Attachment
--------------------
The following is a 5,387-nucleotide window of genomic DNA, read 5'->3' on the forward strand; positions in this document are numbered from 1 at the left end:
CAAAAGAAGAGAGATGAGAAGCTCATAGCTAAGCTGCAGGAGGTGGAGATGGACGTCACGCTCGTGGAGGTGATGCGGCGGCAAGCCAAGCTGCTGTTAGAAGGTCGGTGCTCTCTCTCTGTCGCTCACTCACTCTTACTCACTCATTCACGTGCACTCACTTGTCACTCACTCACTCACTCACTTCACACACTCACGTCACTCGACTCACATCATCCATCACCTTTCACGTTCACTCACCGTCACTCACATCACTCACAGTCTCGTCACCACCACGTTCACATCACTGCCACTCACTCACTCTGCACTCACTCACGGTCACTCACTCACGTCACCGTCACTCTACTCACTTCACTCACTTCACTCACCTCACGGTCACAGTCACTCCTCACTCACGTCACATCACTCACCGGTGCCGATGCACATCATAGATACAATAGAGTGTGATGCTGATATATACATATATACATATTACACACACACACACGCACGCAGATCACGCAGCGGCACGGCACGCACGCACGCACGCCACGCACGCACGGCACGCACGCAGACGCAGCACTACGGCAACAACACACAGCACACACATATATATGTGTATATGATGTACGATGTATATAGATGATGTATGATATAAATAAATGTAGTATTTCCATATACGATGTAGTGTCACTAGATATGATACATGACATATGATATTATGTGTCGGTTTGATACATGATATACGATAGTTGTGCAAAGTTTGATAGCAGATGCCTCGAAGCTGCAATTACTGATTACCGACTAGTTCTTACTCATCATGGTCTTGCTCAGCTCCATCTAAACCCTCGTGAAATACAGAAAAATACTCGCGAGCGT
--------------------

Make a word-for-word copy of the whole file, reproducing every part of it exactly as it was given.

The following is a 5,387-nucleotide window of genomic DNA, read 5'->3' on the forward strand; positions in this document are numbered from 1 at the left end:
CAAAAGAAGAGAGATGAGAAGCTCATAGCTAAGCTGCAGGAGGTGGAGATGGACGTCACGCTCGTGGAGGTGATGCGGCGGCAAGCCAAGCTGCTGTTAGAAGGTCGGTGCTCTCTCTCTGTCGCTCACTCACTCTTACTCACTCATTCACGTGCACTCACTTGTCACTCACTCACTCACTCACTTCACACACTCACGTCACTCGACTCACATCATCCATCACCTTTCACGTTCACTCACCGTCACTCACATCACTCACAGTCTCGTCACCACCACGTTCACATCACTGCCACTCACTCACTCTGCACTCACTCACGGTCACTCACTCACGTCACCGTCACTCTACTCACTTCACTCACTTCACTCACCTCACGGTCACAGTCACTCCTCACTCACGTCACATCACTCACCGGTGCCGATGCACATCATAGATACAATAGAGTGTGATGCTGATATATACATATATACATATTACACACACACACACGCACGCAGATCACGCAGCGGCACGGCACGCACGCACGCACGCCACGCACGCACGGCACGCACGCAGACGCAGCACTACGGCAACAACACACAGCACACACATATATATGTGTATATGATGTACGATGTATATAGATGATGTATGATATAAATAAATGTAGTATTTCCATATACGATGTAGTGTCACTAGATATGATACATGACATATGATATTATGTGTCGGTTTGATACATGATATACGATAGTTGTGCAAAGTTTGATAGCAGATGCCTCGAAGCTGCAATTACTGATTACCGACTAGTTCTTACTCATCATGGTCTTGCTCAGCTCCATCTAAACCCTCGTGAAATACAGAAAAATACTCGCGAGCGT